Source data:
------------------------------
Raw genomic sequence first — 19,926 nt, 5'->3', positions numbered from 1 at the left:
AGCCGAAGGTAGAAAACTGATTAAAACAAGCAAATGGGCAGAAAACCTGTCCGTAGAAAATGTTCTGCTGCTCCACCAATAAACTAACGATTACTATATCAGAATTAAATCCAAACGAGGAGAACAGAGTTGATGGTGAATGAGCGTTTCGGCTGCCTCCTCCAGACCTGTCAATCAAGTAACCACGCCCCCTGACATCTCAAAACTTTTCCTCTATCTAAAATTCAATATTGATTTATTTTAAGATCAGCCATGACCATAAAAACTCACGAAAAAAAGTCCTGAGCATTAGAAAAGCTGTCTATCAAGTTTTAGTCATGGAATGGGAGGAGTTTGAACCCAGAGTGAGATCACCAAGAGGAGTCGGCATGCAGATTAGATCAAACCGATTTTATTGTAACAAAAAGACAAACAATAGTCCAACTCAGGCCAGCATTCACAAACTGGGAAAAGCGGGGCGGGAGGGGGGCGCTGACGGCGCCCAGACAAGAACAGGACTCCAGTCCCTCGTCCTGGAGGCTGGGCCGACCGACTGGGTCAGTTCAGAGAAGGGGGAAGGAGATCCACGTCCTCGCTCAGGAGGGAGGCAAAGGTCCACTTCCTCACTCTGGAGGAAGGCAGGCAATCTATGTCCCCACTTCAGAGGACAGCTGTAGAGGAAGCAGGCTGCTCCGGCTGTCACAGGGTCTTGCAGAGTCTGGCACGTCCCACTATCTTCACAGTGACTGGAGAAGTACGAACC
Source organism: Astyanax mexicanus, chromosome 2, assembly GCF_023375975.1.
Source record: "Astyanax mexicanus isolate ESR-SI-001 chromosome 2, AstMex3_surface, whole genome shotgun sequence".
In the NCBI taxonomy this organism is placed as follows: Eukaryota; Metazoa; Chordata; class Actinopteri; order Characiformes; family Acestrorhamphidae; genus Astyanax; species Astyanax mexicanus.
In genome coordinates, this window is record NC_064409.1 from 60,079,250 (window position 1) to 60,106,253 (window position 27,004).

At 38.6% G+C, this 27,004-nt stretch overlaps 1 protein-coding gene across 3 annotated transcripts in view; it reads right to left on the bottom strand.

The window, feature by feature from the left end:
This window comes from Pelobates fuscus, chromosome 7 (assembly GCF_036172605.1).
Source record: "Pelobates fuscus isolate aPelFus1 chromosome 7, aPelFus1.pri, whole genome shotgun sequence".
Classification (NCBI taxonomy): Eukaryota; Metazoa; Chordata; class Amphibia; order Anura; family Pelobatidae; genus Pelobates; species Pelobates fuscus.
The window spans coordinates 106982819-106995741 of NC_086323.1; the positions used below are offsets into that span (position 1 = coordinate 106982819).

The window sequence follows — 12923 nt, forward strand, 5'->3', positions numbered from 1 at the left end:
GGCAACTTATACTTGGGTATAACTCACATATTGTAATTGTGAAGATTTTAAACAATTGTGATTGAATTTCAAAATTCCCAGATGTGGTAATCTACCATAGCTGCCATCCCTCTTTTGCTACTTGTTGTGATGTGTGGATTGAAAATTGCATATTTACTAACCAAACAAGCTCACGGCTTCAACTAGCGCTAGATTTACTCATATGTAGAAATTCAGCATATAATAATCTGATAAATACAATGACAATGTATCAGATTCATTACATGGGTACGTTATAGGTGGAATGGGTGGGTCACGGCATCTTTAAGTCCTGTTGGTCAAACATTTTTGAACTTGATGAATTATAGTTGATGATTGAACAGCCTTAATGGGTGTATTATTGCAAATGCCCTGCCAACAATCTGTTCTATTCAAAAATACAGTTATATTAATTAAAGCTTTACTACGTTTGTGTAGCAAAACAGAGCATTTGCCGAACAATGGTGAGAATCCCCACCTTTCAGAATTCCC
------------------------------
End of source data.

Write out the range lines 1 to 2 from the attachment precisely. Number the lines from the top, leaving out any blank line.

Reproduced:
Raw genomic sequence first — 19,926 nt, 5'->3', positions numbered from 1 at the left:
AGCCGAAGGTAGAAAACTGATTAAAACAAGCAAATGGGCAGAAAACCTGTCCGTAGAAAATGTTCTGCTGCTCCACCAATAAACTAACGATTACTATATCAGAATTAAATCCAAACGAGGAGAACAGAGTTGATGGTGAATGAGCGTTTCGGCTGCCTCCTCCAGACCTGTCAATCAAGTAACCACGCCCCCTGACATCTCAAAACTTTTCCTCTATCTAAAATTCAATATTGATTTATTTTAAGATCAGCCATGACCATAAAAACTCACGAAAAAAAGTCCTGAGCATTAGAAAAGCTGTCTATCAAGTTTTAGTCATGGAATGGGAGGAGTTTGAACCCAGAGTGAGATCACCAAGAGGAGTCGGCATGCAGATTAGATCAAACCGATTTTATTGTAACAAAAAGACAAACAATAGTCCAACTCAGGCCAGCATTCACAAACTGGGAAAAGCGGGGCGGGAGGGGGGCGCTGACGGCGCCCAGACAAGAACAGGACTCCAGTCCCTCGTCCTGGAGGCTGGGCCGACCGACTGGGTCAGTTCAGAGAAGGGGGAAGGAGATCCACGTCCTCGCTCAGGAGGGAGGCAAAGGTCCACTTCCTCACTCTGGAGGAAGGCAGGCAATCTATGTCCCCACTTCAGAGGACAGCTGTAGAGGAAGCAGGCTGCTCCGGCTGTCACAGGGTCTTGCAGAGTCTGGCACGTCCCACTATCTTCACAGTGACTGGAGAAGTACGAACC